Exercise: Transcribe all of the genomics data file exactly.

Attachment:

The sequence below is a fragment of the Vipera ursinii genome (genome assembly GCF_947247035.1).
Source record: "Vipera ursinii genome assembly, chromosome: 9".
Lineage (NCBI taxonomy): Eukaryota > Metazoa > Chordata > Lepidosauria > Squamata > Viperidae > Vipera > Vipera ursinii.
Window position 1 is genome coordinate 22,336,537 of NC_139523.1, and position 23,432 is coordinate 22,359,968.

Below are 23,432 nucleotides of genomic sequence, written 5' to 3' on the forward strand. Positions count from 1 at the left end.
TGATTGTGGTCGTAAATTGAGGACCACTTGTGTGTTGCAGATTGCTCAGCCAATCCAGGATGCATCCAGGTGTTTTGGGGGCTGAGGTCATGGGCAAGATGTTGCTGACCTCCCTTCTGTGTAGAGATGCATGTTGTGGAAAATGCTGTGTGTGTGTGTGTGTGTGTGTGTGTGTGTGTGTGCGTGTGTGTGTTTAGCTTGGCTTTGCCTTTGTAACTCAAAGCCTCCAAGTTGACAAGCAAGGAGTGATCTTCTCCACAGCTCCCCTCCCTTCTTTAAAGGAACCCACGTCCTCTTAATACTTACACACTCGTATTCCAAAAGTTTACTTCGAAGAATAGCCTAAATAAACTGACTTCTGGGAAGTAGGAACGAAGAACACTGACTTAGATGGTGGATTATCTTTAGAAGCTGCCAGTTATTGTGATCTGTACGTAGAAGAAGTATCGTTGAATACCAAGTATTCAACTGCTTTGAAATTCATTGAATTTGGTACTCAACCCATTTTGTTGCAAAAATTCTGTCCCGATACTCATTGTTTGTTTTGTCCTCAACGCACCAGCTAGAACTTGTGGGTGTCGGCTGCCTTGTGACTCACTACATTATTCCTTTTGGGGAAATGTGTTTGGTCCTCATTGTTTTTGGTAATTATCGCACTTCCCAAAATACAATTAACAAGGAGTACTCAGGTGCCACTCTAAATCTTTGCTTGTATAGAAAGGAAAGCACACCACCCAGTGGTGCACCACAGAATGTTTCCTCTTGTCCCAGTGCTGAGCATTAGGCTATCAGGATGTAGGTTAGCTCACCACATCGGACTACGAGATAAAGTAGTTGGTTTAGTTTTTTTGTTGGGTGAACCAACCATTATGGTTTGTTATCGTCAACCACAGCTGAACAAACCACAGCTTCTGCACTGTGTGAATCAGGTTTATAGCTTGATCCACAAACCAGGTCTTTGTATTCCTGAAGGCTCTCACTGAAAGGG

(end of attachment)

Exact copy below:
The sequence below is a fragment of the Vipera ursinii genome (genome assembly GCF_947247035.1).
Source record: "Vipera ursinii genome assembly, chromosome: 9".
Lineage (NCBI taxonomy): Eukaryota > Metazoa > Chordata > Lepidosauria > Squamata > Viperidae > Vipera > Vipera ursinii.
Window position 1 is genome coordinate 22,336,537 of NC_139523.1, and position 23,432 is coordinate 22,359,968.

Below are 23,432 nucleotides of genomic sequence, written 5' to 3' on the forward strand. Positions count from 1 at the left end.
TGATTGTGGTCGTAAATTGAGGACCACTTGTGTGTTGCAGATTGCTCAGCCAATCCAGGATGCATCCAGGTGTTTTGGGGGCTGAGGTCATGGGCAAGATGTTGCTGACCTCCCTTCTGTGTAGAGATGCATGTTGTGGAAAATGCTGTGTGTGTGTGTGTGTGTGTGTGTGTGTGTGTGTGCGTGTGTGTGTTTAGCTTGGCTTTGCCTTTGTAACTCAAAGCCTCCAAGTTGACAAGCAAGGAGTGATCTTCTCCACAGCTCCCCTCCCTTCTTTAAAGGAACCCACGTCCTCTTAATACTTACACACTCGTATTCCAAAAGTTTACTTCGAAGAATAGCCTAAATAAACTGACTTCTGGGAAGTAGGAACGAAGAACACTGACTTAGATGGTGGATTATCTTTAGAAGCTGCCAGTTATTGTGATCTGTACGTAGAAGAAGTATCGTTGAATACCAAGTATTCAACTGCTTTGAAATTCATTGAATTTGGTACTCAACCCATTTTGTTGCAAAAATTCTGTCCCGATACTCATTGTTTGTTTTGTCCTCAACGCACCAGCTAGAACTTGTGGGTGTCGGCTGCCTTGTGACTCACTACATTATTCCTTTTGGGGAAATGTGTTTGGTCCTCATTGTTTTTGGTAATTATCGCACTTCCCAAAATACAATTAACAAGGAGTACTCAGGTGCCACTCTAAATCTTTGCTTGTATAGAAAGGAAAGCACACCACCCAGTGGTGCACCACAGAATGTTTCCTCTTGTCCCAGTGCTGAGCATTAGGCTATCAGGATGTAGGTTAGCTCACCACATCGGACTACGAGATAAAGTAGTTGGTTTAGTTTTTTTGTTGGGTGAACCAACCATTATGGTTTGTTATCGTCAACCACAGCTGAACAAACCACAGCTTCTGCACTGTGTGAATCAGGTTTATAGCTTGATCCACAAACCAGGTCTTTGTATTCCTGAAGGCTCTCACTGAAAGGG